• Any Vortex Tube can be fitted with a drilled orifice (or “Hot Plug”) to replace  the Hot Valve, which presets performance to a specific, non-adjustable value.  If you know the Cold Fraction you need, it’s as easy as that.  If not, it’s as easy as getting a stock Vortex Tube, setting the Cold Fraction where you want it, securing the Hot Valve in position (piece of tape works just fine,) and sending it in.
Preset Vortex Tubes feature a fixed plug, replacing the Hot Valve shown in this picture.

If you’ve got any other specific requirements – special materials, fittings, custom flow/temperature parameters, etc., give me a call; let’s talk.

Russ Bowman
Application Engineer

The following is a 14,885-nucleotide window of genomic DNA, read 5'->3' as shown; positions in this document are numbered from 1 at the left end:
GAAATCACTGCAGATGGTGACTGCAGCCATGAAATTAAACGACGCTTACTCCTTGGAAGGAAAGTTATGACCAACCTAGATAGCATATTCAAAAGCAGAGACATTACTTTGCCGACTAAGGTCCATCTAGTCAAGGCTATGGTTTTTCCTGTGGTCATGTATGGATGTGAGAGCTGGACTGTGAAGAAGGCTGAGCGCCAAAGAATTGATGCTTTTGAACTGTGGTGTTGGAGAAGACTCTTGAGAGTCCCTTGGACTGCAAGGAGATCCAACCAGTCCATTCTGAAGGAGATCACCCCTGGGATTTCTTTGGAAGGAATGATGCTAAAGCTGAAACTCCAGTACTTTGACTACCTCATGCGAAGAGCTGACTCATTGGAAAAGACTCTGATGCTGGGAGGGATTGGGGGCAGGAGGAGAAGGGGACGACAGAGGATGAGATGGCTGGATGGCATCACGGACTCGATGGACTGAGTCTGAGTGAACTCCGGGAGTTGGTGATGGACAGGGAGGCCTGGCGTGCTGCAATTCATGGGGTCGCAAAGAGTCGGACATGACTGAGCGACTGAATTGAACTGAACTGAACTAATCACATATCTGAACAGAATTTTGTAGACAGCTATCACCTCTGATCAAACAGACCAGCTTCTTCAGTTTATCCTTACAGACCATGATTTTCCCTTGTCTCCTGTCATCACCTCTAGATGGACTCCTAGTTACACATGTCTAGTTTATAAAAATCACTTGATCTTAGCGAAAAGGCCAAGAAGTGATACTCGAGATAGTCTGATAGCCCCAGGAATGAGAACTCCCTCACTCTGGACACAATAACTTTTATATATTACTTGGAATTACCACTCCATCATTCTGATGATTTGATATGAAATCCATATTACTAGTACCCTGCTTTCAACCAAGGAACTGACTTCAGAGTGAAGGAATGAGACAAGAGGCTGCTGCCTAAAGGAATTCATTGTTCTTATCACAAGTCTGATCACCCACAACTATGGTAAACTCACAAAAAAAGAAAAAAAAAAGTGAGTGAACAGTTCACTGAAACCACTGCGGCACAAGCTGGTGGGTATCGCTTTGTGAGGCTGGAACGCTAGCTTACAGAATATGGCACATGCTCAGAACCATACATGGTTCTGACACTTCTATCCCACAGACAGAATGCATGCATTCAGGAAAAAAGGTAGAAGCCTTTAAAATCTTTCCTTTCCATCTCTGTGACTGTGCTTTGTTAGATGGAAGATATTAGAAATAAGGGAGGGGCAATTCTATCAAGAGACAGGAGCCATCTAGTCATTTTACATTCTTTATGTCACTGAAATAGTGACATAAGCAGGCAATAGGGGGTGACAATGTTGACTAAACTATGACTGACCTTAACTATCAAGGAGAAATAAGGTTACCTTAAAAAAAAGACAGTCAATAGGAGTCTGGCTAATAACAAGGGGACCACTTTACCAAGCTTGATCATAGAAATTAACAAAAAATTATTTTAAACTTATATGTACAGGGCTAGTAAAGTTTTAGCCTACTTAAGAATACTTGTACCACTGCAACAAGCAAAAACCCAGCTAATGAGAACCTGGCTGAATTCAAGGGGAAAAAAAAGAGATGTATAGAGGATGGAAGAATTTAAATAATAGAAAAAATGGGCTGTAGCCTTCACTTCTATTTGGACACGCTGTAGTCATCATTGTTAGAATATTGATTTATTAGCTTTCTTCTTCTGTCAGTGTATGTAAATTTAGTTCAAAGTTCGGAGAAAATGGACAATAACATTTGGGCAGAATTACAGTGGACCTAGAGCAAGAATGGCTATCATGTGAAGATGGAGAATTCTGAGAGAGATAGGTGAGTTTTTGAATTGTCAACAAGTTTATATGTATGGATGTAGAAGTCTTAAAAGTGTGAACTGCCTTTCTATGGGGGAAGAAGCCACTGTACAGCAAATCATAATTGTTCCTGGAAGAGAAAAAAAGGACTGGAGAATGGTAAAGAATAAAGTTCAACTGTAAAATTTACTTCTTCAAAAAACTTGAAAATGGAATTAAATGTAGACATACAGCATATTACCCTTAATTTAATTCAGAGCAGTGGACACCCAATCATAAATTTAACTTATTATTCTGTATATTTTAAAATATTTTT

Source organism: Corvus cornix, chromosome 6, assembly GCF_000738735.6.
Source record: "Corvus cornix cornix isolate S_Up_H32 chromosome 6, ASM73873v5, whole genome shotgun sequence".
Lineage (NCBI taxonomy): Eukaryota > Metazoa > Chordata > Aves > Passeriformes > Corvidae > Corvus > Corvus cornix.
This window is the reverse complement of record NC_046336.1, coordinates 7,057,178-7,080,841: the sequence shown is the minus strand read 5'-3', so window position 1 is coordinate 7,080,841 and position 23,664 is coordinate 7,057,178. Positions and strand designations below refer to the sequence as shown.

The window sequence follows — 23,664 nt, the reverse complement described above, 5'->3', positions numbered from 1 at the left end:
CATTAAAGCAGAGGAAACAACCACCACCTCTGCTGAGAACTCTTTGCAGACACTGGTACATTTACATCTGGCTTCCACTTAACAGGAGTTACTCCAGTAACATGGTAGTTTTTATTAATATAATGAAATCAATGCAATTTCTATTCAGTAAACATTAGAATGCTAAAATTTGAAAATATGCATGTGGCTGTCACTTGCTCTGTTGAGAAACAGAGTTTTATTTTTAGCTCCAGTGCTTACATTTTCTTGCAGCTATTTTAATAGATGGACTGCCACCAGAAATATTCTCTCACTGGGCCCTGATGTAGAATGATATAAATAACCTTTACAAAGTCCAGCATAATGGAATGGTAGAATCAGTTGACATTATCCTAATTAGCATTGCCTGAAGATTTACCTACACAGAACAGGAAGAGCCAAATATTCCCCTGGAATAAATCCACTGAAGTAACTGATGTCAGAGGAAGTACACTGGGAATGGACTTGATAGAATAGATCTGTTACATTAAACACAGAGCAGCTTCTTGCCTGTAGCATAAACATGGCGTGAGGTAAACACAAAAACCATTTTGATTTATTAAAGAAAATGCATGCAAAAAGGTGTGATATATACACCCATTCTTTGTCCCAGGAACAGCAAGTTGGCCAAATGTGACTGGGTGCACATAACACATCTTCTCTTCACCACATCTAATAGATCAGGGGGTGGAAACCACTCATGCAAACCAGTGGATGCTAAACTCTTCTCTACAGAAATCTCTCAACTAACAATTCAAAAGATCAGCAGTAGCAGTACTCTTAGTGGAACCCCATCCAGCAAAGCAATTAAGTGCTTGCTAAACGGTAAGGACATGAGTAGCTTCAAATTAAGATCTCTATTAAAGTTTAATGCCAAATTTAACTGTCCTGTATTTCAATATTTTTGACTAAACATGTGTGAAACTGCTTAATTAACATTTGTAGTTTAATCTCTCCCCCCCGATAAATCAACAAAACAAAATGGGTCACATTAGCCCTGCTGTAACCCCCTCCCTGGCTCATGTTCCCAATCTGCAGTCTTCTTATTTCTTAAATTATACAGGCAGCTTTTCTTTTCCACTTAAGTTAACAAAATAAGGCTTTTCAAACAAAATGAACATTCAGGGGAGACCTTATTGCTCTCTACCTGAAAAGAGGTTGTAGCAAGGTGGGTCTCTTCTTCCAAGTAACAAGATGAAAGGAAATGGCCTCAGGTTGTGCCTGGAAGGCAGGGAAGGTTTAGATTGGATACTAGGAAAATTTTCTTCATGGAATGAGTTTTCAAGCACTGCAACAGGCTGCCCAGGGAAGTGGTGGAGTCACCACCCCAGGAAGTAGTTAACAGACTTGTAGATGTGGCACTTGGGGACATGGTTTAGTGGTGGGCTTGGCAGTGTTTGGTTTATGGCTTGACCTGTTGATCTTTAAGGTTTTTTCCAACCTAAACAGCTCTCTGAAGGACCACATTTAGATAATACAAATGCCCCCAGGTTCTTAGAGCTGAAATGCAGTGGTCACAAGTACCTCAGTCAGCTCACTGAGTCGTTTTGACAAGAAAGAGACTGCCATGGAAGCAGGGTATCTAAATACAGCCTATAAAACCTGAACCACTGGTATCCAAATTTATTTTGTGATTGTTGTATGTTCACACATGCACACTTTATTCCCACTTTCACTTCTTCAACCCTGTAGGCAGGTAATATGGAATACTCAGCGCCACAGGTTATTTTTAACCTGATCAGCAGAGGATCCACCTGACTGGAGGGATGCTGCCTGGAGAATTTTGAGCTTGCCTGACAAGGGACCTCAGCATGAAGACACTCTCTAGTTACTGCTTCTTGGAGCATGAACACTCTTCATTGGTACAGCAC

EXAIR Corporation
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Special Cabinet Cooler Options – High Temperature, Non-Hazardous Purge and Type 316 Stainless Steel

Recent blog discussions about the EXAIR Cabinet Cooler Systems have covered many topics including correctly sizing one, the NEMA ratings, and how-they-work.  In this blog I will review three special options that are available for the most extreme environmental conditions- high temperatures, dirty environments, and harsh or corrosive areas.

High Temperature – For enclosures that reside in high temperature ambient conditions such as near furnaces, boilers, or ovens, EXAIR offers a High Temp version, with special internal components designed to withstand the elevated temperatures.  Cabinets near sources of high heat certainly need to be kept cool, and the EXAIR High Temperature Cabinet Cooler is specially suited to for use in these locations.

ht2ccPR_559pxwide
High Temperature Dual Cabinet Cooler System